"At the time, our parents stressed education in our lives," said Robinson, who was a media specialist and primary and elementary school teacher in the Bartow County School System. "They wanted us to go to school and have better opportunities than they had. So we did. We went to school and we had a great time at school. We looked forward to graduating from high school and then to further our education.
"I think everybody knows how it was at the time. It was segregated so that meant you didn't participate in anything other than what was for the African-American community. ... [Today, children] have so many more opportunities than we did when we were coming along. All they need to do is just set their mind on a goal and work toward it."
On June 2, Robinson will highlight the importance of perseverance and education at the first of five summer programs at Noble Hill-Wheeler Memorial Center, 2361 Joe Frank Harris Parkway in Cassville. Also talking about their lives in the 1950s will be retired educators Allen Beavers Jr. and Minnie R. Smith, and former business owner Willie Wofford.
"This is just something we do every year to try to motivate children and to teach them black history because most of the things that we do will be involving African-American history," said Marian Coleman, curator for Noble Hill, a black cultural museum that reveals what life was like for black residents during the early- to mid-1900s through donated items, like photographs, and hairstyling and cooking utensils.
Centering on the lifestyles and notable moments of the 1950s, Noble Hill's free summer offerings are geared toward children ages 5 to 12. All of the programs will be from 11 a.m. to 1 p.m. and will include a complimentary lunch courtesy of the Cartersville City School Nutrition Program.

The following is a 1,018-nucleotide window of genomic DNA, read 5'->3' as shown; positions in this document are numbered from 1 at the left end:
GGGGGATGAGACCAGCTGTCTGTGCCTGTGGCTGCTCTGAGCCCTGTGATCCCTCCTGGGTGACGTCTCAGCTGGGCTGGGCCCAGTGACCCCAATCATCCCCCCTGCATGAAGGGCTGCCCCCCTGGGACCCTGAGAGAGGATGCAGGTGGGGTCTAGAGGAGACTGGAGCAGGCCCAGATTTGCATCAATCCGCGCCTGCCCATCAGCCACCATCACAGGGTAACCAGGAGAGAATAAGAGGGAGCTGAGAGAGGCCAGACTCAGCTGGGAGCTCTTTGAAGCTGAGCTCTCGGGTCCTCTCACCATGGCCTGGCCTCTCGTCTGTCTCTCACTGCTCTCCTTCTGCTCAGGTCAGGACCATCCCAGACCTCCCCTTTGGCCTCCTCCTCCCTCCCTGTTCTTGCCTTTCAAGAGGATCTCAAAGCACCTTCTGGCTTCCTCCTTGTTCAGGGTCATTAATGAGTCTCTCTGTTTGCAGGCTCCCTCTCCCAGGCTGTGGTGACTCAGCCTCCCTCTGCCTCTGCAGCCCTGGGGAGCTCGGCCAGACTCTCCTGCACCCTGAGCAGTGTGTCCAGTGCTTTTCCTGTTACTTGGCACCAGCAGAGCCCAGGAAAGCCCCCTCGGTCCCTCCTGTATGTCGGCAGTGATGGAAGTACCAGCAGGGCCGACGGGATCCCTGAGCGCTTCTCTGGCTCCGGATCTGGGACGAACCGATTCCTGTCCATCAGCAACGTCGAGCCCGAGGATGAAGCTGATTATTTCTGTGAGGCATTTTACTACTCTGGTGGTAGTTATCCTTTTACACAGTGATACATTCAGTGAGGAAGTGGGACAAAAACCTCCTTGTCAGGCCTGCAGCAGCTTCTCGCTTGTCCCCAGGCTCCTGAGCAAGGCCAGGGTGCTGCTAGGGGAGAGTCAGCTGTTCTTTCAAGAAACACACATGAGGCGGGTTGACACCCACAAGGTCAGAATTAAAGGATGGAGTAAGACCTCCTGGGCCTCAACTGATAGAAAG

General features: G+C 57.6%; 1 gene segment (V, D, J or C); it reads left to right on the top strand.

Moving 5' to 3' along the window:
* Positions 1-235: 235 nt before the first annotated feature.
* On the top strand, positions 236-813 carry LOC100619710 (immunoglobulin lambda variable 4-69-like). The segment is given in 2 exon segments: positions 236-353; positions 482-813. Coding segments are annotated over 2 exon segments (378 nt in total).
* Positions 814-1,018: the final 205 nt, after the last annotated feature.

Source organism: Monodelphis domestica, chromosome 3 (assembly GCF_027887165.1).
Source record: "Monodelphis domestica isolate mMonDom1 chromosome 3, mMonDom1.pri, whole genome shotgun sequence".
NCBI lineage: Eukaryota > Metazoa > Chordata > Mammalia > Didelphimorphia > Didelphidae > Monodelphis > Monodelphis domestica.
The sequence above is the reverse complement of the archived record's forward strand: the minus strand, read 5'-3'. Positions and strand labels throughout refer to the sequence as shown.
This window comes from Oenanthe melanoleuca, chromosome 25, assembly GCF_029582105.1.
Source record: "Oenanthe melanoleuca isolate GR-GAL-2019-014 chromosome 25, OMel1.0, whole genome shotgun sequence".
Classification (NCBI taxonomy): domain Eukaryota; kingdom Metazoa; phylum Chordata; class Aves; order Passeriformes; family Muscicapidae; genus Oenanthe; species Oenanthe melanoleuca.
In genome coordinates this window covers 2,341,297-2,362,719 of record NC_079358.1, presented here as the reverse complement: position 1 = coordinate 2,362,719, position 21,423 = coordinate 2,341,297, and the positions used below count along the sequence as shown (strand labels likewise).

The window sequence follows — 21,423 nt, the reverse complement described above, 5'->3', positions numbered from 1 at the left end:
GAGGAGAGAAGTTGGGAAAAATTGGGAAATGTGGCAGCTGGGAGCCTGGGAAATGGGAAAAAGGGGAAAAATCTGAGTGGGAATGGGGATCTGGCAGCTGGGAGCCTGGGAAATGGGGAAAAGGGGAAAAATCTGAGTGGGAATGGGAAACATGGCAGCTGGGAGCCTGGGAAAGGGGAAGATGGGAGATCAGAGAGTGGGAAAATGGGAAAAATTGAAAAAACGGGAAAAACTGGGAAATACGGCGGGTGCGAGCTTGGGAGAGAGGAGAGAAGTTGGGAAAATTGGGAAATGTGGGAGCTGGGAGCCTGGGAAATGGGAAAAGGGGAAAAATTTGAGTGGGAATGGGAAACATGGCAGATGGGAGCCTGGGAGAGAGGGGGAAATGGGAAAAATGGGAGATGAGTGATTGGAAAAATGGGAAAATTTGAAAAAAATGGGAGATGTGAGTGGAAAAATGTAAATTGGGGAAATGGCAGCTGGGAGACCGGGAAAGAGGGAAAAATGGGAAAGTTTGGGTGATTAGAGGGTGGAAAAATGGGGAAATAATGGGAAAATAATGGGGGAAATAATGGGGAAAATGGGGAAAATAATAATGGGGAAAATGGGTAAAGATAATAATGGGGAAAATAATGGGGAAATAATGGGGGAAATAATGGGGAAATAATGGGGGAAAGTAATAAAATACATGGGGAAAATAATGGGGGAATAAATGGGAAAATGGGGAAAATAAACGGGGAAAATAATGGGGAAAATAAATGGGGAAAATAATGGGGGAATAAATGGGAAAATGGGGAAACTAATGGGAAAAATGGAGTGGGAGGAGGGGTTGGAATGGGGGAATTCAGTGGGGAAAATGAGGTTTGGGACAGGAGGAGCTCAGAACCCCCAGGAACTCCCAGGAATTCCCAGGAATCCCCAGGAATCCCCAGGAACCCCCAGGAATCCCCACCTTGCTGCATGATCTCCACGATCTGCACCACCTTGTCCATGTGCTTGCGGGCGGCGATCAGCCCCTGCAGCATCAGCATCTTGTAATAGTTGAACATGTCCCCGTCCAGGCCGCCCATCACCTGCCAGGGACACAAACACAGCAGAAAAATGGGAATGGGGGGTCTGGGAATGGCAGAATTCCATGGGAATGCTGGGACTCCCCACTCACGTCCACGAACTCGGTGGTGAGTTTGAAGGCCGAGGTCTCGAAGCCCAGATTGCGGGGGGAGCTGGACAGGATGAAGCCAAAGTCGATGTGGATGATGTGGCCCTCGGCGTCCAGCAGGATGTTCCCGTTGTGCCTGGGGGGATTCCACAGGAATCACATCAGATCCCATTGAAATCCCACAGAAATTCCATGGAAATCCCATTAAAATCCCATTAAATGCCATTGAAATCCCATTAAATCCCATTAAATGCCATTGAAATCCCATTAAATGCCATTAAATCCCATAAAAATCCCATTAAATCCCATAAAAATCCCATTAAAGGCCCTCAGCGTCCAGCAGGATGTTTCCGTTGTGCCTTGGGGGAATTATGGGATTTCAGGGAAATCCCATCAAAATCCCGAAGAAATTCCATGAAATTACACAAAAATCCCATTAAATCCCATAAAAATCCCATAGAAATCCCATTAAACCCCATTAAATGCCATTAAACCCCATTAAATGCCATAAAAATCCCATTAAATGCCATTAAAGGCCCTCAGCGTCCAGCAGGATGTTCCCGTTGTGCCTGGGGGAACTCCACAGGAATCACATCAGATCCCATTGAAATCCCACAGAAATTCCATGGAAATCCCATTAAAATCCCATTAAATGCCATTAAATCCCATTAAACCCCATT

The seminars will continue on June 9 and 16 with presentations of popular '50s food, music, fashion and hairstyles, and a program about perseverance, respectively. Children will be able to play games from the '50s on June 23 and take a field trip to the Etowah Indian Mounds Historic Site on June 30.
"Our character trait this time is going to be perseverance," Coleman said. "So we are trying to get them to see no matter what their goals are they will still need to persevere. If they are reaching for higher goals, they will have to persevere and if their goals are not as high they still need to persevere to keep up with the work that it will take.
"We are using 'Go for Gold' from the Olympics," she said about the summer program's theme. "The Olympic [athletes] have to train for the Olympics and they have to persevere to even just qualify to be a part of the Olympics. So we are comparing this [to] their growing in life and things that they will be attempting to do. [They need] to just keep working. It's going to take hard work. It's going to take motivation and dedication."
For more information about the Noble Hill program, call 770-382-3392. Pre-registration is not required.